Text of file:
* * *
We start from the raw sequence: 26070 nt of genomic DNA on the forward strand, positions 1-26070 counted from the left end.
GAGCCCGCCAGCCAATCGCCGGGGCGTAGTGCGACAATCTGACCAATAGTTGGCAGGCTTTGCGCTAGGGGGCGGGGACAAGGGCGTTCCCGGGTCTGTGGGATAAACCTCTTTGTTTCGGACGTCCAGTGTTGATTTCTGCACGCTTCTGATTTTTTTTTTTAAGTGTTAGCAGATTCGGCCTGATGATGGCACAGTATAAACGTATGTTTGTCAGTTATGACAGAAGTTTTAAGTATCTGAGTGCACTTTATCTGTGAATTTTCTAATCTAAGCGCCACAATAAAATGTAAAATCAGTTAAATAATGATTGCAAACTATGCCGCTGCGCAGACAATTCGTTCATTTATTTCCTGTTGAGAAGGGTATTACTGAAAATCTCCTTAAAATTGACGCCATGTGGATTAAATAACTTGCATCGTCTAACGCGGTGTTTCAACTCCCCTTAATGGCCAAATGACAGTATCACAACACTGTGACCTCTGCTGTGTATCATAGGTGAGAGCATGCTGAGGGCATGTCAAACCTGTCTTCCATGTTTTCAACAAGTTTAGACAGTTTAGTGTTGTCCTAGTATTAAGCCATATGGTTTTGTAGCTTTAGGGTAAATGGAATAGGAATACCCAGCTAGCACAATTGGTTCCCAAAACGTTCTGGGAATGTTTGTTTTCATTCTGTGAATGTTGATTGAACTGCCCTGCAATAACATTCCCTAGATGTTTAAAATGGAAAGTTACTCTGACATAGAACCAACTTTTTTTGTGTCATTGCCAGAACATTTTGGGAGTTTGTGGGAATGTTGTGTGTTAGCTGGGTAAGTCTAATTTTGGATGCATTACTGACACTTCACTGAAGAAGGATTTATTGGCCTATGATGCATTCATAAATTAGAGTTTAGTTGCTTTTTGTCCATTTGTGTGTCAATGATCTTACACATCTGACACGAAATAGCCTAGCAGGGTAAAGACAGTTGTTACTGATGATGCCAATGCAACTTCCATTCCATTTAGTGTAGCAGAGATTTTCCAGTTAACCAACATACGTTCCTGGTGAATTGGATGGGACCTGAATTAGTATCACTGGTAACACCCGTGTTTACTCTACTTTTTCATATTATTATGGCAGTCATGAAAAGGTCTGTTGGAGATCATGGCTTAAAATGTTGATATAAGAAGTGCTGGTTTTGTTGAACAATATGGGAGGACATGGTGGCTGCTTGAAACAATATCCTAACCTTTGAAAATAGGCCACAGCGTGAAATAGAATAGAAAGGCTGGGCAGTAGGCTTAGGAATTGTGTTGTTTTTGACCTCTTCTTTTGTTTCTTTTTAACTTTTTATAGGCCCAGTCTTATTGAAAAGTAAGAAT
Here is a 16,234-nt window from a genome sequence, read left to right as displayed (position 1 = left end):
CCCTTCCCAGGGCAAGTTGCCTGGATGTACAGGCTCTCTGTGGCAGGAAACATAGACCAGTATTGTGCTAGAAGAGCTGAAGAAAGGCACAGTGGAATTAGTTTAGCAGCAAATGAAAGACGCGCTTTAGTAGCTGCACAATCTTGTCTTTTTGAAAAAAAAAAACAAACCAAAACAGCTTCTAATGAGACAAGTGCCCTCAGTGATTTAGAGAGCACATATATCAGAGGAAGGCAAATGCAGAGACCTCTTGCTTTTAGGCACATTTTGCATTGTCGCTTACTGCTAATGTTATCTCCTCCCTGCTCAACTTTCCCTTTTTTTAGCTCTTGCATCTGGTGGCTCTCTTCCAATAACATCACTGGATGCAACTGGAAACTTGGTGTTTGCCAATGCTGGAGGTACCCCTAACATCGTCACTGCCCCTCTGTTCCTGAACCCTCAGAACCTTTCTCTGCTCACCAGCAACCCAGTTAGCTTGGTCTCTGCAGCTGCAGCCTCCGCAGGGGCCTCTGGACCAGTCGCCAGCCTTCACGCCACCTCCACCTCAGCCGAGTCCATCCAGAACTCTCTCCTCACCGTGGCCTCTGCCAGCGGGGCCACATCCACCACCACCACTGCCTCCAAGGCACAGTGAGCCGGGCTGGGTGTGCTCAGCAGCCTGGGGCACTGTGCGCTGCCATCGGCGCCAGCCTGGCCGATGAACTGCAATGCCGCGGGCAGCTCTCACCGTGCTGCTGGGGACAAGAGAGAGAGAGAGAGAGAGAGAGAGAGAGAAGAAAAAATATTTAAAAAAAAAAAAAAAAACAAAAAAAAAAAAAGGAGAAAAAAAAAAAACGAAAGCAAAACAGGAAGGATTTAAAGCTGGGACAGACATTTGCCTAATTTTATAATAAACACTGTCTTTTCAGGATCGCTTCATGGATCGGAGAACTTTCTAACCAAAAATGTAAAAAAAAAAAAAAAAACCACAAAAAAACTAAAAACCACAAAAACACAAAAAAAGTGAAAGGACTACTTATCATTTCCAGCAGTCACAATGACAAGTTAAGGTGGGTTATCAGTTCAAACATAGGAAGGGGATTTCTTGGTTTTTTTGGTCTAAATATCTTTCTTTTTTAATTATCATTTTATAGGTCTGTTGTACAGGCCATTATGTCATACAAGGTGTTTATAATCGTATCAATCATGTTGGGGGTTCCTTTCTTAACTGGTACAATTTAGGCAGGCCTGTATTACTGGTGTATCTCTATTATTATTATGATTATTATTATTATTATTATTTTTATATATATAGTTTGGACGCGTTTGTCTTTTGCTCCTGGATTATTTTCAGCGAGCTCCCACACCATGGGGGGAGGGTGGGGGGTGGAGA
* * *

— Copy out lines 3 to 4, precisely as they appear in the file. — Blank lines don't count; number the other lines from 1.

Here is a 16,234-nt window from a genome sequence, read left to right as displayed (position 1 = left end):
CCCTTCCCAGGGCAAGTTGCCTGGATGTACAGGCTCTCTGTGGCAGGAAACATAGACCAGTATTGTGCTAGAAGAGCTGAAGAAAGGCACAGTGGAATTAGTTTAGCAGCAAATGAAAGACGCGCTTTAGTAGCTGCACAATCTTGTCTTTTTGAAAAAAAAAAACAAACCAAAACAGCTTCTAATGAGACAAGTGCCCTCAGTGATTTAGAGAGCACATATATCAGAGGAAGGCAAATGCAGAGACCTCTTGCTTTTAGGCACATTTTGCATTGTCGCTTACTGCTAATGTTATCTCCTCCCTGCTCAACTTTCCCTTTTTTTAGCTCTTGCATCTGGTGGCTCTCTTCCAATAACATCACTGGATGCAACTGGAAACTTGGTGTTTGCCAATGCTGGAGGTACCCCTAACATCGTCACTGCCCCTCTGTTCCTGAACCCTCAGAACCTTTCTCTGCTCACCAGCAACCCAGTTAGCTTGGTCTCTGCAGCTGCAGCCTCCGCAGGGGCCTCTGGACCAGTCGCCAGCCTTCACGCCACCTCCACCTCAGCCGAGTCCATCCAGAACTCTCTCCTCACCGTGGCCTCTGCCAGCGGGGCCACATCCACCACCACCACTGCCTCCAAGGCACAGTGAGCCGGGCTGGGTGTGCTCAGCAGCCTGGGGCACTGTGCGCTGCCATCGGCGCCAGCCTGGCCGATGAACTGCAATGCCGCGGGCAGCTCTCACCGTGCTGCTGGGGACAAGAGAGAGAGAGAGAGAGAGAGAGAGAGAGAAGAAAAAATATTTAAAAAAAAAAAAAAAAACAAAAAAAAAAAAAGGAGAAAAAAAAAAAACGAAAGCAAAACAGGAAGGATTTAAAGCTGGGACAGACATTTGCCTAATTTTATAATAAACACTGTCTTTTCAGGATCGCTTCATGGATCGGAGAACTTTCTAACCAAAAATGTAAAAAAAAAAAAAAAAACCACAAAAAAACTAAAAACCACAAAAACACAAAAAAAGTGAAAGGACTACTTATCATTTCCAGCAGTCACAATGACAAGTTAAGGTGGGTTATCAGTTCAAACATAGGAAGGGGATTTCTTGGTTTTTTTGGTCTAAATATCTTTCTTTTTTAATTATCATTTTATAGGTCTGTTGTACAGGCCATTATGTCATACAAGGTGTTTATAATCGTATCAATCATGTTGGGGGTTCCTTTCTTAACTGGTACAATTTAGGCAGGCCTGTATTACTGGTGTATCTCTATTATTATTATGATTATTATTATTATTATTATTTTTATATATATAGTTTGGACGCGTTTGTCTTTTGCTCCTGGATTATTTTCAGCGAGCTCCCACACCATGGGGGGAGGGTGGGGGGTGGAGA